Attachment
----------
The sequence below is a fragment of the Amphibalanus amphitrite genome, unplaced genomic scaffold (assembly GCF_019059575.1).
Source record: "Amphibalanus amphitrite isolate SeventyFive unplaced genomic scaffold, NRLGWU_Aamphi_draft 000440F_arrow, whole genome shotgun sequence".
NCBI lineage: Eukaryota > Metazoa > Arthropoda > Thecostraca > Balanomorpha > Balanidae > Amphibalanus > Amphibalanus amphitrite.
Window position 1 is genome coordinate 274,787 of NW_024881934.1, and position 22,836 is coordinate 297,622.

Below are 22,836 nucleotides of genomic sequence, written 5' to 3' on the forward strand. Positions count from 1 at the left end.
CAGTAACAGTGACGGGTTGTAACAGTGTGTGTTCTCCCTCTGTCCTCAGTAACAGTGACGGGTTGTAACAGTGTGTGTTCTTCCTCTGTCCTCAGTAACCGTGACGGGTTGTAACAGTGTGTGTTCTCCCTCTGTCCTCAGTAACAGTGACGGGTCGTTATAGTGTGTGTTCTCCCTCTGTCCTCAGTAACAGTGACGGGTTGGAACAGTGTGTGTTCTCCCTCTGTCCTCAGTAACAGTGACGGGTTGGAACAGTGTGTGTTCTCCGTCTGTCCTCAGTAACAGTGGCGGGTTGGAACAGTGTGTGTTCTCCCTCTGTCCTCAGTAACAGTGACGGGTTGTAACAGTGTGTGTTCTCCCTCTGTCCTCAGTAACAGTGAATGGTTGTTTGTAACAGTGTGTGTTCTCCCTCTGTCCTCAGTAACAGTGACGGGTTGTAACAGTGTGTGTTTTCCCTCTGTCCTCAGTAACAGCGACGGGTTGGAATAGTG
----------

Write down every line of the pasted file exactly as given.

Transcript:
The sequence below is a fragment of the Amphibalanus amphitrite genome, unplaced genomic scaffold (assembly GCF_019059575.1).
Source record: "Amphibalanus amphitrite isolate SeventyFive unplaced genomic scaffold, NRLGWU_Aamphi_draft 000440F_arrow, whole genome shotgun sequence".
NCBI lineage: Eukaryota > Metazoa > Arthropoda > Thecostraca > Balanomorpha > Balanidae > Amphibalanus > Amphibalanus amphitrite.
Window position 1 is genome coordinate 274,787 of NW_024881934.1, and position 22,836 is coordinate 297,622.

Below are 22,836 nucleotides of genomic sequence, written 5' to 3' on the forward strand. Positions count from 1 at the left end.
CAGTAACAGTGACGGGTTGTAACAGTGTGTGTTCTCCCTCTGTCCTCAGTAACAGTGACGGGTTGTAACAGTGTGTGTTCTTCCTCTGTCCTCAGTAACCGTGACGGGTTGTAACAGTGTGTGTTCTCCCTCTGTCCTCAGTAACAGTGACGGGTCGTTATAGTGTGTGTTCTCCCTCTGTCCTCAGTAACAGTGACGGGTTGGAACAGTGTGTGTTCTCCCTCTGTCCTCAGTAACAGTGACGGGTTGGAACAGTGTGTGTTCTCCGTCTGTCCTCAGTAACAGTGGCGGGTTGGAACAGTGTGTGTTCTCCCTCTGTCCTCAGTAACAGTGACGGGTTGTAACAGTGTGTGTTCTCCCTCTGTCCTCAGTAACAGTGAATGGTTGTTTGTAACAGTGTGTGTTCTCCCTCTGTCCTCAGTAACAGTGACGGGTTGTAACAGTGTGTGTTTTCCCTCTGTCCTCAGTAACAGCGACGGGTTGGAATAGTG